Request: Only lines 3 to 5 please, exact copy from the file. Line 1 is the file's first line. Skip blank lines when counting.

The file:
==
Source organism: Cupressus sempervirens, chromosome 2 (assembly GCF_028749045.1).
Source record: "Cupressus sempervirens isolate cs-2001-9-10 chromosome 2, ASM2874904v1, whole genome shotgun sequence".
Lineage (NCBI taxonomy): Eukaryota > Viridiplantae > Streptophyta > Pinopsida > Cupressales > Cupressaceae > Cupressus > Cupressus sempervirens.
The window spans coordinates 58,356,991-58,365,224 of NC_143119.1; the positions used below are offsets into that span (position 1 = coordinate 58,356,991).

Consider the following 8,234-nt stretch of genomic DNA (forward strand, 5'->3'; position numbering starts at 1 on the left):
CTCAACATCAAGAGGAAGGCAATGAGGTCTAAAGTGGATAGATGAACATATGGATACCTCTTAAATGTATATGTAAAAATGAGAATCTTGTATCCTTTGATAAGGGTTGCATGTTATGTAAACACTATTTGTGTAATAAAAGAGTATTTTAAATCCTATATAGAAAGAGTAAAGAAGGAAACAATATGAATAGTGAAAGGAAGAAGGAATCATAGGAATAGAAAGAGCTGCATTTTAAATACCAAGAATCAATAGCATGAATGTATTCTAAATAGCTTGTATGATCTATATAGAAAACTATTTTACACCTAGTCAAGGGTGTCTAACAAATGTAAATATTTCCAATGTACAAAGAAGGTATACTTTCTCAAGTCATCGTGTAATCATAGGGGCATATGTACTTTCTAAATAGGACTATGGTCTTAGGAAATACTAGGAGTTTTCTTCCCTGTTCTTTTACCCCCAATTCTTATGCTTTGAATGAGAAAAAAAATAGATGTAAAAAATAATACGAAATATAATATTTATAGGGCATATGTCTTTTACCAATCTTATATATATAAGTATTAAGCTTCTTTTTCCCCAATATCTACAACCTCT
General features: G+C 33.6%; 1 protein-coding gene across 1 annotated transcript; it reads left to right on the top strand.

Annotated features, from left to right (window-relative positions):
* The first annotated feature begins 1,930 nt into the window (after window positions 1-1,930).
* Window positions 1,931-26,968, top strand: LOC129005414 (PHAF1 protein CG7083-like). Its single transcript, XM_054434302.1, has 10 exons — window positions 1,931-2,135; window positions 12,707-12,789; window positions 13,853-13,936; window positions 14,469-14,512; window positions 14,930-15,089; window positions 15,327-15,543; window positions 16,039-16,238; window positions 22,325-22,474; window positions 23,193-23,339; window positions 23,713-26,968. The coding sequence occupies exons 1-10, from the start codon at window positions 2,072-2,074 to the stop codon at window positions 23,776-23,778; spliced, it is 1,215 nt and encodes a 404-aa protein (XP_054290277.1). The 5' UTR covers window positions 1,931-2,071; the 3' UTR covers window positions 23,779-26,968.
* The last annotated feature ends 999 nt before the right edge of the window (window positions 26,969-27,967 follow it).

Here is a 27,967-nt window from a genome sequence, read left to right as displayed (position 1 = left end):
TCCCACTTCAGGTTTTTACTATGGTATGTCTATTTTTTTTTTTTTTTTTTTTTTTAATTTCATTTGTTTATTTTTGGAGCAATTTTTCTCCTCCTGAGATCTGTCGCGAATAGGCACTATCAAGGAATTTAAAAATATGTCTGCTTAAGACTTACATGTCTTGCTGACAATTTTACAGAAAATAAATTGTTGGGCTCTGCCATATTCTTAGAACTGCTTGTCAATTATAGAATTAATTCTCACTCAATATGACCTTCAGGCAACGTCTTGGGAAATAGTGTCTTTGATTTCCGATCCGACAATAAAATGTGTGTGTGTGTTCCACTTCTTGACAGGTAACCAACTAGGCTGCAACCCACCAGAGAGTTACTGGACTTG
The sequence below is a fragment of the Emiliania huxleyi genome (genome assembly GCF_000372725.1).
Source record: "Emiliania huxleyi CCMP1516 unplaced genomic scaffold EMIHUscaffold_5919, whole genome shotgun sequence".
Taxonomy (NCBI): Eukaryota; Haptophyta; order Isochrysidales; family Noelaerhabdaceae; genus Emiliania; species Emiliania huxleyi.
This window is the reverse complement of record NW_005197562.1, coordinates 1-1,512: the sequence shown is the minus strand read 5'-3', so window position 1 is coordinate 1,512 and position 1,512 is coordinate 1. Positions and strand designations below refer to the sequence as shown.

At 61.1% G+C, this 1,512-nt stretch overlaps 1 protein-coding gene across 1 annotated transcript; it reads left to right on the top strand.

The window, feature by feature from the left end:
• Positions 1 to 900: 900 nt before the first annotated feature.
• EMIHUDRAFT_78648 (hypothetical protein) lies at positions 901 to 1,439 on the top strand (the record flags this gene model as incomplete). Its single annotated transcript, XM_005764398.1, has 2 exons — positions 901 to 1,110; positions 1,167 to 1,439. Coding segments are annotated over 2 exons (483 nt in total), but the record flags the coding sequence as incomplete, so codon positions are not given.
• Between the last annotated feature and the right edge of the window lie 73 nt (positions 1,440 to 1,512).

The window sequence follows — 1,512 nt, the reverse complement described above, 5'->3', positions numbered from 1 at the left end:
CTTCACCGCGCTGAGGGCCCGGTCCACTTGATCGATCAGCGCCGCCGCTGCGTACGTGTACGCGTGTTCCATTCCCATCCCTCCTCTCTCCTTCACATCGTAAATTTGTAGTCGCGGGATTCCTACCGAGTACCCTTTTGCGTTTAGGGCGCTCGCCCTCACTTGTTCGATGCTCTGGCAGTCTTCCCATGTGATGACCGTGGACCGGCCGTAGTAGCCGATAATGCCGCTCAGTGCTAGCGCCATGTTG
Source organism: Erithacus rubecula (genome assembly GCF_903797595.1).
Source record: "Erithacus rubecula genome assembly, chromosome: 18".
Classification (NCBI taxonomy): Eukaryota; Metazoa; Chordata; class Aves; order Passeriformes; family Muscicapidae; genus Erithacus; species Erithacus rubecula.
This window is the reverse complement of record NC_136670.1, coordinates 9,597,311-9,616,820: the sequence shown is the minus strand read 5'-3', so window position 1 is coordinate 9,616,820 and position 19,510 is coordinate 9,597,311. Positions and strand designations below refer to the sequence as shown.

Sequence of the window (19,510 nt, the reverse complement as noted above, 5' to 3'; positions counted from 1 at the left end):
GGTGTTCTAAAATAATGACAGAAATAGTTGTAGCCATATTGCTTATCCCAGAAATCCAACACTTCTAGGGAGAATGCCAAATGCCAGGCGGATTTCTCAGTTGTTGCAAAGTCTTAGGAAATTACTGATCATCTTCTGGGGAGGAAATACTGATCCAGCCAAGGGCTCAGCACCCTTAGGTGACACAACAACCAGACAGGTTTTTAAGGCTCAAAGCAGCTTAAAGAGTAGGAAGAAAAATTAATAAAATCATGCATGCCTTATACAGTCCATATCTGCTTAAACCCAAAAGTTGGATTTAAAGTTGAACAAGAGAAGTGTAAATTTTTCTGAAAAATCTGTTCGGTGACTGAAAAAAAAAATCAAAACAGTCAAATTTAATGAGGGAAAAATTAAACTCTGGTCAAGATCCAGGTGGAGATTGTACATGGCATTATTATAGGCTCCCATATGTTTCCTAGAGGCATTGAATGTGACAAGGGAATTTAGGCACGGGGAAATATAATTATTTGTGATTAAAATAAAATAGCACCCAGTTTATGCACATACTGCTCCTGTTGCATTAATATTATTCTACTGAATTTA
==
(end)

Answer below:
Lineage (NCBI taxonomy): Eukaryota > Viridiplantae > Streptophyta > Pinopsida > Cupressales > Cupressaceae > Cupressus > Cupressus sempervirens.
The window spans coordinates 58,356,991-58,365,224 of NC_143119.1; the positions used below are offsets into that span (position 1 = coordinate 58,356,991).

Consider the following 8,234-nt stretch of genomic DNA (forward strand, 5'->3'; position numbering starts at 1 on the left):